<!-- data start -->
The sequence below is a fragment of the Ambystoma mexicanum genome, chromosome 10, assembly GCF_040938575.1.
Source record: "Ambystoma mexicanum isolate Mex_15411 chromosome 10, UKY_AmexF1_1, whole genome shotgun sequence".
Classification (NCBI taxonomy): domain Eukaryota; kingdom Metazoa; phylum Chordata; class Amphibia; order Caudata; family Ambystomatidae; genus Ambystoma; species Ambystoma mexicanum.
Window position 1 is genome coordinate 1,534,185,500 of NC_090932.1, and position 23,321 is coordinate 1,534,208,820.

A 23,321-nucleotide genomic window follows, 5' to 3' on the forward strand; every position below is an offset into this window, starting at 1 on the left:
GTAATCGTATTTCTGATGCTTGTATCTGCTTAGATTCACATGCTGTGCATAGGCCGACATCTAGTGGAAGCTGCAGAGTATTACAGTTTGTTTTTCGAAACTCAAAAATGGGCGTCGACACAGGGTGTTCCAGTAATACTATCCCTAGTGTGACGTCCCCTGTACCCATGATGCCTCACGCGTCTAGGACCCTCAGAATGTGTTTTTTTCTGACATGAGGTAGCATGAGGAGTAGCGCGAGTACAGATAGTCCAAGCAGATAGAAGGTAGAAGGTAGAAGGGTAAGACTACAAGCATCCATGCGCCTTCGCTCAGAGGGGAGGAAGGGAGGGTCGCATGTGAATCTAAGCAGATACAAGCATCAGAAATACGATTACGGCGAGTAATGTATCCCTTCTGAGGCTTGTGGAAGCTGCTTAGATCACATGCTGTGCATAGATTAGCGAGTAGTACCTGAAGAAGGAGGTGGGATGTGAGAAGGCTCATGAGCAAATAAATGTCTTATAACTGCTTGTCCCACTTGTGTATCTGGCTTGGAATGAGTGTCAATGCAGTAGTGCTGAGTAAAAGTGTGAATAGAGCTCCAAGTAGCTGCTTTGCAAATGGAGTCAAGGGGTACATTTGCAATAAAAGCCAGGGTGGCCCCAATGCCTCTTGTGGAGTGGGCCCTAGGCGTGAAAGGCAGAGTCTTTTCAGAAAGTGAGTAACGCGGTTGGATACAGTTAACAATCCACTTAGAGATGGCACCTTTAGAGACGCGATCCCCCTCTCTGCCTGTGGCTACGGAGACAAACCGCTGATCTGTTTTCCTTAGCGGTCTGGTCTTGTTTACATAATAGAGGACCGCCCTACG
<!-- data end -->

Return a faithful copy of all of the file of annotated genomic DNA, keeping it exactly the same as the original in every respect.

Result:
The sequence below is a fragment of the Ambystoma mexicanum genome, chromosome 10, assembly GCF_040938575.1.
Source record: "Ambystoma mexicanum isolate Mex_15411 chromosome 10, UKY_AmexF1_1, whole genome shotgun sequence".
Classification (NCBI taxonomy): domain Eukaryota; kingdom Metazoa; phylum Chordata; class Amphibia; order Caudata; family Ambystomatidae; genus Ambystoma; species Ambystoma mexicanum.
Window position 1 is genome coordinate 1,534,185,500 of NC_090932.1, and position 23,321 is coordinate 1,534,208,820.

A 23,321-nucleotide genomic window follows, 5' to 3' on the forward strand; every position below is an offset into this window, starting at 1 on the left:
GTAATCGTATTTCTGATGCTTGTATCTGCTTAGATTCACATGCTGTGCATAGGCCGACATCTAGTGGAAGCTGCAGAGTATTACAGTTTGTTTTTCGAAACTCAAAAATGGGCGTCGACACAGGGTGTTCCAGTAATACTATCCCTAGTGTGACGTCCCCTGTACCCATGATGCCTCACGCGTCTAGGACCCTCAGAATGTGTTTTTTTCTGACATGAGGTAGCATGAGGAGTAGCGCGAGTACAGATAGTCCAAGCAGATAGAAGGTAGAAGGTAGAAGGGTAAGACTACAAGCATCCATGCGCCTTCGCTCAGAGGGGAGGAAGGGAGGGTCGCATGTGAATCTAAGCAGATACAAGCATCAGAAATACGATTACGGCGAGTAATGTATCCCTTCTGAGGCTTGTGGAAGCTGCTTAGATCACATGCTGTGCATAGATTAGCGAGTAGTACCTGAAGAAGGAGGTGGGATGTGAGAAGGCTCATGAGCAAATAAATGTCTTATAACTGCTTGTCCCACTTGTGTATCTGGCTTGGAATGAGTGTCAATGCAGTAGTGCTGAGTAAAAGTGTGAATAGAGCTCCAAGTAGCTGCTTTGCAAATGGAGTCAAGGGGTACATTTGCAATAAAAGCCAGGGTGGCCCCAATGCCTCTTGTGGAGTGGGCCCTAGGCGTGAAAGGCAGAGTCTTTTCAGAAAGTGAGTAACGCGGTTGGATACAGTTAACAATCCACTTAGAGATGGCACCTTTAGAGACGCGATCCCCCTCTCTGCCTGTGGCTACGGAGACAAACCGCTGATCTGTTTTCCTTAGCGGTCTGGTCTTGTTTACATAATAGAGGACCGCCCTACG